First off, Catherine over at The Writing Room kindly gifted me a blogger award which I'll post about soon!
Numero dos, I'm gearing up for Columbia's semester starting next week. Now I'll have night classes to tack on after working all day. And the hopefully going to the gym. And maybe seeing my friends sometimes. And reading a book or two. Oh yeah, and writing.
|The Mockingjay Pin|
My first recommendation is to reread The Hunger Games and Catching Fire before embarking on Mockingjay. There were some little things I had to remind myself of once I had already started reading.
The end of a series is always such a bittersweet experience. I'm usually anxious to see what ends up happening to the characters I love and yet I'm sometimes not ready to see them go. When I read The Hunger Games I enjoyed every heart thumping word that came across the page. I cared instantly about Katniss and her family. Catching Fire succeeded in making me care even more deeply about the world Collins created.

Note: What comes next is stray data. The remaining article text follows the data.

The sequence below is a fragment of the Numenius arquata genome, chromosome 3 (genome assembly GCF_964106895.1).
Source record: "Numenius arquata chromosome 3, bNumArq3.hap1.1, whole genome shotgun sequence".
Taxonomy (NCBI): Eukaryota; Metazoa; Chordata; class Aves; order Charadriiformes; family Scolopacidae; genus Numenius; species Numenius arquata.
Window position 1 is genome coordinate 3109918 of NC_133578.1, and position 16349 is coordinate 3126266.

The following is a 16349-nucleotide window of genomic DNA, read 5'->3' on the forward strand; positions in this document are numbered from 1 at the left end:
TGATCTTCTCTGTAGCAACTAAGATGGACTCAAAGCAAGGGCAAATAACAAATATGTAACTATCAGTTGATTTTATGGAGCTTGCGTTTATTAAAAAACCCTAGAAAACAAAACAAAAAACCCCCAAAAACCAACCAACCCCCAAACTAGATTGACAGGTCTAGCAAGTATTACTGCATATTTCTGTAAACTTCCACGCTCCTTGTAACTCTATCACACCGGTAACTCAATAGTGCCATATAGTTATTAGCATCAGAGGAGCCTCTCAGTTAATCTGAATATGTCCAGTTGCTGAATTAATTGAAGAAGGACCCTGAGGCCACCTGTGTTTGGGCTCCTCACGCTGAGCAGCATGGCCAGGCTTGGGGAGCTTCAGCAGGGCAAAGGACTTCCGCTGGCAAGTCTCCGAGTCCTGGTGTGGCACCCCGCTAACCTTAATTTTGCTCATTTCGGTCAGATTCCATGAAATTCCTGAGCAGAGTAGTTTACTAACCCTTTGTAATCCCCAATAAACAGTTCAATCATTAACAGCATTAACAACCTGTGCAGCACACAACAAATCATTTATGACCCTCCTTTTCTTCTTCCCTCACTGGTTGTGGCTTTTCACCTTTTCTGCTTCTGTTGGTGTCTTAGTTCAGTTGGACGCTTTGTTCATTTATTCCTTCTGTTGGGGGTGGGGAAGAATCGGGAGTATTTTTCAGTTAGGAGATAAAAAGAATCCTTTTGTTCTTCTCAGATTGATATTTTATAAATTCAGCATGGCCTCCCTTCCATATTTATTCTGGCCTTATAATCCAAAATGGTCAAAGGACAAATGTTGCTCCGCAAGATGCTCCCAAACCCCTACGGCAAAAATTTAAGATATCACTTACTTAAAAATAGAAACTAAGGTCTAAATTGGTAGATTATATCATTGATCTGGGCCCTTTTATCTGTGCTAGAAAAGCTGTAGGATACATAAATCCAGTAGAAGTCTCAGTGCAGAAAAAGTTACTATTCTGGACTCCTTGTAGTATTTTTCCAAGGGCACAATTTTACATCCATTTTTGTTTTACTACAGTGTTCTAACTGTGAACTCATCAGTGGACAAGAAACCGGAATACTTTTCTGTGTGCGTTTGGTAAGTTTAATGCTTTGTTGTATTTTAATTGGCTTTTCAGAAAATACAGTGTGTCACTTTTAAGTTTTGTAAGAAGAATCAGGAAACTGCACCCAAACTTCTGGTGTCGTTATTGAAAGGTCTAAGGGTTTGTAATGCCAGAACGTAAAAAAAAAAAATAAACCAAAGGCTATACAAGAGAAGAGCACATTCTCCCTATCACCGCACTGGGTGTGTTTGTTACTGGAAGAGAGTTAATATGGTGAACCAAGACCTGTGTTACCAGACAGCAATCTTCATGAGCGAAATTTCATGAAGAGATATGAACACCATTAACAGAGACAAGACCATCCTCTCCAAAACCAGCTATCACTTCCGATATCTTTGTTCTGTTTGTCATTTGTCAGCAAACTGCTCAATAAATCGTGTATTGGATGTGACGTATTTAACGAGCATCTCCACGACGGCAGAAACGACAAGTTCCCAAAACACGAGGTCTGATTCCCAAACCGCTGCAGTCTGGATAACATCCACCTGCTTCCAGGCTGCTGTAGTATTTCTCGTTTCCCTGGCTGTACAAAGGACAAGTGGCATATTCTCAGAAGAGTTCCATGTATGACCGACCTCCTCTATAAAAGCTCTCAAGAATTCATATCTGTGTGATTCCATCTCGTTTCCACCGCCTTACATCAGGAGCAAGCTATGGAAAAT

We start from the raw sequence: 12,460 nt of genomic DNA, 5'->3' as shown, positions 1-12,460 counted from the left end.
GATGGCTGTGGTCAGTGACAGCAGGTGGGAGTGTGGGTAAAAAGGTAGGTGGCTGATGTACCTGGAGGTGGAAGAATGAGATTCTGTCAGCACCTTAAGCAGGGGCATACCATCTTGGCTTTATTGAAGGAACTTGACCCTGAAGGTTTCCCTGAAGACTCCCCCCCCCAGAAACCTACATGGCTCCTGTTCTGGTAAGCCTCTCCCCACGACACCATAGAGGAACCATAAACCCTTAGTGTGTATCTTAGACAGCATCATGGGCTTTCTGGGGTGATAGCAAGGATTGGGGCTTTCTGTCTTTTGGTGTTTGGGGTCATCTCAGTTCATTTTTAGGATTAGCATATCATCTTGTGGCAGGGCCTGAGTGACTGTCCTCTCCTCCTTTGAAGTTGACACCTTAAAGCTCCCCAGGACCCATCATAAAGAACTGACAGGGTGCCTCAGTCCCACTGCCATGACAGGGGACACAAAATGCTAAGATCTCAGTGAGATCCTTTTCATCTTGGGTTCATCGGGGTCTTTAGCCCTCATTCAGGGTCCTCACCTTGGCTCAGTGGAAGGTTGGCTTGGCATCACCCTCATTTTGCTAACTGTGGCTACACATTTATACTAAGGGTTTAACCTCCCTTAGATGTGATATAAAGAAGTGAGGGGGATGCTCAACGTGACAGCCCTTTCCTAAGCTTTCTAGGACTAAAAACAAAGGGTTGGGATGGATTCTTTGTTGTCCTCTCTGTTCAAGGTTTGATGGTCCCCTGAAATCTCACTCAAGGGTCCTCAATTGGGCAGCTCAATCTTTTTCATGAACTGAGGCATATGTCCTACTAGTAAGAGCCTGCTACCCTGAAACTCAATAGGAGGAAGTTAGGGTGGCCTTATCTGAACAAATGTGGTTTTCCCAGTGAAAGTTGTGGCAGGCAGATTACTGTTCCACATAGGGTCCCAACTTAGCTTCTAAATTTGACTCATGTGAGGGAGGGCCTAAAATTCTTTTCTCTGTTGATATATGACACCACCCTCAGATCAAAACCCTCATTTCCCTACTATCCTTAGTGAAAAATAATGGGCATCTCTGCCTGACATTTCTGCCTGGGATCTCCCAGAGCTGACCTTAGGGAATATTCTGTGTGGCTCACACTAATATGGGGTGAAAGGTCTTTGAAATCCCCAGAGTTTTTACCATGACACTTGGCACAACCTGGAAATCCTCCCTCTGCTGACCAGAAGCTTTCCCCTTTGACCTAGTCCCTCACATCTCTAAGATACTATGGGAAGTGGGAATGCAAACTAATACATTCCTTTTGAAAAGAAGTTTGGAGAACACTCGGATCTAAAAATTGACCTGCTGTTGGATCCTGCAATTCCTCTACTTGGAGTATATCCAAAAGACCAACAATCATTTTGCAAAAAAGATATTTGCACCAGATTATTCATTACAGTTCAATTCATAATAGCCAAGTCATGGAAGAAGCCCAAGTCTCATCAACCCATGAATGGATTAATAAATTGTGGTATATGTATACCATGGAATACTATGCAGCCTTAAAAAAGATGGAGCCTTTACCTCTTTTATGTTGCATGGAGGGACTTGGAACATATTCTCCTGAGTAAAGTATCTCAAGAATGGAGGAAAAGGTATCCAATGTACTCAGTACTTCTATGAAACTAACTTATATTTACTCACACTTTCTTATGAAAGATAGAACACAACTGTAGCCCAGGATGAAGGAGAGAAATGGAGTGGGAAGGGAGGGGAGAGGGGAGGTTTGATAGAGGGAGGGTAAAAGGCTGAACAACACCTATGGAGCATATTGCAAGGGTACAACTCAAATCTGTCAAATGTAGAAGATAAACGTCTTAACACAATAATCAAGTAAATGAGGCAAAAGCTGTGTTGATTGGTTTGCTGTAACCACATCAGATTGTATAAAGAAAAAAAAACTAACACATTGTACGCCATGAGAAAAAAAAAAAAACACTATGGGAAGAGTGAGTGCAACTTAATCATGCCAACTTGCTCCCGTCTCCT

I had meetings the day Mockingjay came out and as soon as they ended I zipped to my nearest bookstore and gleefully picked it up. I found the pacing to be similar to Catching Fire, by starting slower and picking up speed as it went. The story was both satisfying and not, which I thought I was appropriate for this series. If we were meant to be happy with everything that happened it would have been penned by Disney, not Collins. The book was bloody, upsetting at times and, I felt, completely necessary. It was a roller coaster ride of emotions.
In a YA world seemingly obsessed with "Team Boy A" and "Team Boy B" I was happy to find that the love triangle in the story was a background thread woven into a larger tapestry. When discussing this series, most people wouldn't start with the Peeta vs Gale debate. They want to talk about the horror of kids killing each other or about the parallels of the Capitol and our society. I think that's how it should be in this type of series. Don't get me wrong, I adore a good love story. I just never want it to come at the expense of a fantastic story.
And as far as I'm concerned, Mockingjay is a fantastic story to cap off a thought provoking series. I rarely reread books but I know I'll reread this series at some point in the future.